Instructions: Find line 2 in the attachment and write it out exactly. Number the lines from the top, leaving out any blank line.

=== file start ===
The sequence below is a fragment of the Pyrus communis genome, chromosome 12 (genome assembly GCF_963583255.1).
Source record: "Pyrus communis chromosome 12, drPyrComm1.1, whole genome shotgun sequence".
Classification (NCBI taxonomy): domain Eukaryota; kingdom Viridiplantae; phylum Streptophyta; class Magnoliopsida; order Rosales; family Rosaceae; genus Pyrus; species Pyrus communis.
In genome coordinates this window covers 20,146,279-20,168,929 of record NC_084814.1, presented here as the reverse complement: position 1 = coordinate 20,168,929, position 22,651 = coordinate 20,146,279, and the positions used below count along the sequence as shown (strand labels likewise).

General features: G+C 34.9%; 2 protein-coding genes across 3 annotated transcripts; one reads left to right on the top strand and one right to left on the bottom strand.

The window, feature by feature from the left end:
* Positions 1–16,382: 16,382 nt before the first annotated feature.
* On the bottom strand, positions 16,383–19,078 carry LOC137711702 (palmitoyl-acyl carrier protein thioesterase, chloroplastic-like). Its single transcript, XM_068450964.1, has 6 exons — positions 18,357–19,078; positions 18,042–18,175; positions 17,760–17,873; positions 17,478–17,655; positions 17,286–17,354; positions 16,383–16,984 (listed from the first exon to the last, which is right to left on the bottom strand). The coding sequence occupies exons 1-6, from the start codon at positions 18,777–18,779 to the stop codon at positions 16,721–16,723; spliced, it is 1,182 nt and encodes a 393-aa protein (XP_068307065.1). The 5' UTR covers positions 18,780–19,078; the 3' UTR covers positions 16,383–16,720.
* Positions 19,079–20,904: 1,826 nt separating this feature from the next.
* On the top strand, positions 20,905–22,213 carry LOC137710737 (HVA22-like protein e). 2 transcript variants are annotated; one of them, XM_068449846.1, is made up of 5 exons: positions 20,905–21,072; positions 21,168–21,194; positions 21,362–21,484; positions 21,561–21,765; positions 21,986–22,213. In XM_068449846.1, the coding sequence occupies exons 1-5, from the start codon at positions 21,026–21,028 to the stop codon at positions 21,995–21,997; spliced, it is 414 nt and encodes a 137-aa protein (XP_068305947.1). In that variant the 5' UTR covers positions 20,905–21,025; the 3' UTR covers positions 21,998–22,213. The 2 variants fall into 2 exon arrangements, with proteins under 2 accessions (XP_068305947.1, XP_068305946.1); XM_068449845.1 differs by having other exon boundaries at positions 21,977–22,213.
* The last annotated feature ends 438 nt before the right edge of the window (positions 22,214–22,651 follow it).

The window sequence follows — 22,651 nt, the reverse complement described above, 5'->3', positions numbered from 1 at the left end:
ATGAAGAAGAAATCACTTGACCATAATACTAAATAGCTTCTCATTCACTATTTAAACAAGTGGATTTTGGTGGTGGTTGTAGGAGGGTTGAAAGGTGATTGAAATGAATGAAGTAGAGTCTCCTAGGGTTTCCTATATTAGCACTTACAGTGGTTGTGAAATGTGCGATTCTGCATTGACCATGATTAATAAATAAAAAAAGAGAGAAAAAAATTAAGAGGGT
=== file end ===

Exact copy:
Source record: "Pyrus communis chromosome 12, drPyrComm1.1, whole genome shotgun sequence".